Topic: HUMAN SEMANTICS
QUANTIFICATION, ASPECT AND LEXICON
By Hana Filip
Source: Semantics Archive
Languages differ in the variety of quantificational structures they employ (cf. Bach et al. (eds.), 1995) and in the extent to which the surface form of various quantificational structures provides us with explicit clues about semantic interpretation. The semantic structure of sentences with a single quantificational operator can be determined by the overt phrase structure or by the phrase structure together with information about topic and/or focus. If the semantic structure of quantified sentences is underdetermined (or ambiguous) by both the phrase structure and topic and/or focus structures, it may be disambiguated by the non-linguistic context (cf. Partee, 1995:541).
I propose that there is yet another factor that determines the semantic structure of quantified sentences: namely, the argument structure. A case in point are sentences in which the main quantificational operator is a lexical V-operator. Drawing mainly on the data from Czech, I propose that lexical V-operators function as quantifiers over episodic predicates and their arguments. They bind the variable introduced by the Incremental Theme argument (Hinrichs, 1985; Krifka, 1986; Dowty, 1988,1991), and possibly also the event variable (Davidson, 1967; Parsons, 1986; Kratzer, 1989). If there is no Incremental Theme argument, quantification is directed at the event variable alone; quantification is undefined, if there is neither. The hypothesis builds on Partee's (1991a, 1995) distinction between "syntactic" A-quantifiers (VP- or S-operators) and "lexical" A-quantifiers (V-operators) and presupposes that the denotations of nominal and verbal predicates have a lattice structure of the type proposed by Link (1983, 1987) and Bach (1986). It also builds on the telicity account proposed by Hinrichs (1985), Krifka (1986, 1992) and Dowty (1988, 1991) whose central part is the homomorphic mapping between the denotations of the Incremental Theme argument and the relevant episodic predicate.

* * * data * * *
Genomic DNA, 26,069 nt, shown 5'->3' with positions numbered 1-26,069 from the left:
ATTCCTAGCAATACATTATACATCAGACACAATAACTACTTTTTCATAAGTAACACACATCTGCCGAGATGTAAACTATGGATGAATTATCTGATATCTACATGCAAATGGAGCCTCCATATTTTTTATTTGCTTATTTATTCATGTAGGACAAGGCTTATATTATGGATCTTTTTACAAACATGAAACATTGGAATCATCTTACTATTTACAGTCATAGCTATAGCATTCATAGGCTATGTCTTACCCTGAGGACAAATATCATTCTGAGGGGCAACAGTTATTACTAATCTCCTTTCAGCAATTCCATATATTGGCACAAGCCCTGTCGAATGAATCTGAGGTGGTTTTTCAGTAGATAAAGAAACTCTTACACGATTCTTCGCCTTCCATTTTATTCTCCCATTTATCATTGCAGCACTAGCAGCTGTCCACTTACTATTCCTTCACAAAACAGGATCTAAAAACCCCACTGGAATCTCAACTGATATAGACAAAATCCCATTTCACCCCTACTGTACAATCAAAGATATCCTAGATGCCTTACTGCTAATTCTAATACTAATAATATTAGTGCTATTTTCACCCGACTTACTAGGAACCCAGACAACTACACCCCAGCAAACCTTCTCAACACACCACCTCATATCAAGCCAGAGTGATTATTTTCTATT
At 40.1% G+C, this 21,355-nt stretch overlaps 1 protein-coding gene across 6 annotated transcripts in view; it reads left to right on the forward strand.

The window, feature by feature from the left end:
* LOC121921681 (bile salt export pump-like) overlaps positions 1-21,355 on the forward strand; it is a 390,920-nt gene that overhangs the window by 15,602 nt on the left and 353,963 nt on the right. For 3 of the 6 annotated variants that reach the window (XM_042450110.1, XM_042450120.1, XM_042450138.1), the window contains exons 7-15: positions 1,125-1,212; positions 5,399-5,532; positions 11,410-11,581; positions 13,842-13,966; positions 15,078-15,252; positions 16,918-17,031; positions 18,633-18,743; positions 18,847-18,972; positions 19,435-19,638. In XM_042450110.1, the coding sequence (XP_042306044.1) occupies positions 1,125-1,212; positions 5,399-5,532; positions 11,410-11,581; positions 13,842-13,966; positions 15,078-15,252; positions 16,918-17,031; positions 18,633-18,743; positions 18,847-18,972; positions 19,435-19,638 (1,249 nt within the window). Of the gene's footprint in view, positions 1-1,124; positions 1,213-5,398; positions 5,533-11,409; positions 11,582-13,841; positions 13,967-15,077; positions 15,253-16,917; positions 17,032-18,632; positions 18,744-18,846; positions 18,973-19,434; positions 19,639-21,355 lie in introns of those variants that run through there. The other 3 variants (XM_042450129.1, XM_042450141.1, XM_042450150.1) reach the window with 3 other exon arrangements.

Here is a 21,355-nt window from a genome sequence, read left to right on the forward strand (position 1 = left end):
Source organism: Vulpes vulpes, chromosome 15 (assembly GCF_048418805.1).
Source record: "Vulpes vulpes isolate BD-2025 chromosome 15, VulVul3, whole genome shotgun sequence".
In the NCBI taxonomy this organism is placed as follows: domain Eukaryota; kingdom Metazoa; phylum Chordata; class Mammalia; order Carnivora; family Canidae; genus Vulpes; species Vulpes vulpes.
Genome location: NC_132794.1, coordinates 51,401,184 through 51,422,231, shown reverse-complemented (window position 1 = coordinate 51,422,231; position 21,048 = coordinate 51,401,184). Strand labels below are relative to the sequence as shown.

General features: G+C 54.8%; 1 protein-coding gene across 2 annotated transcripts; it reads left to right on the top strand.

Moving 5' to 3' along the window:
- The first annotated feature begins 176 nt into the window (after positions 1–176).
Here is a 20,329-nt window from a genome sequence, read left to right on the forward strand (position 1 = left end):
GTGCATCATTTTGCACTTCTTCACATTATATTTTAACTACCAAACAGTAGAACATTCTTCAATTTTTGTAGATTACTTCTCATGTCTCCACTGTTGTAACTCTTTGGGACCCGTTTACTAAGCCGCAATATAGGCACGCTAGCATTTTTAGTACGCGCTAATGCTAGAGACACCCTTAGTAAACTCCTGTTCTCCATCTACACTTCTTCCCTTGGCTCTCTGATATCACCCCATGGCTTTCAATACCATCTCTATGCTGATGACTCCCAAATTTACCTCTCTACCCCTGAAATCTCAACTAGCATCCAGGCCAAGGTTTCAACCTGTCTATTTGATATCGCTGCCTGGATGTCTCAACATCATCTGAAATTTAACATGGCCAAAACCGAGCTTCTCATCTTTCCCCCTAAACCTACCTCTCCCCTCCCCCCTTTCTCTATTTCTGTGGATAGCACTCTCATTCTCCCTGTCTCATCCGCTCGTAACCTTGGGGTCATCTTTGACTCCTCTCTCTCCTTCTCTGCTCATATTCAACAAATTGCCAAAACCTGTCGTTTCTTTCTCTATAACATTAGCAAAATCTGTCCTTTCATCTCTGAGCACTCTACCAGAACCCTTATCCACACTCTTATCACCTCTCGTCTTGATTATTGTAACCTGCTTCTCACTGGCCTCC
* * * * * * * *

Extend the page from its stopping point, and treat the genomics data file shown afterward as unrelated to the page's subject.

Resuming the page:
Although I focus on lexical quantifiers that function as V-operators in Czech, the results of this study can be applied to other Slavic languages. It is yet to be seen how the conclusions that I reach about Czech will fare when tested against the data from typologically unrelated languages. (Preliminary investigations strongly suggest that my conclusions seem to be applicable to such languages as Hindi, Japanese and Mandarin Chinese.)
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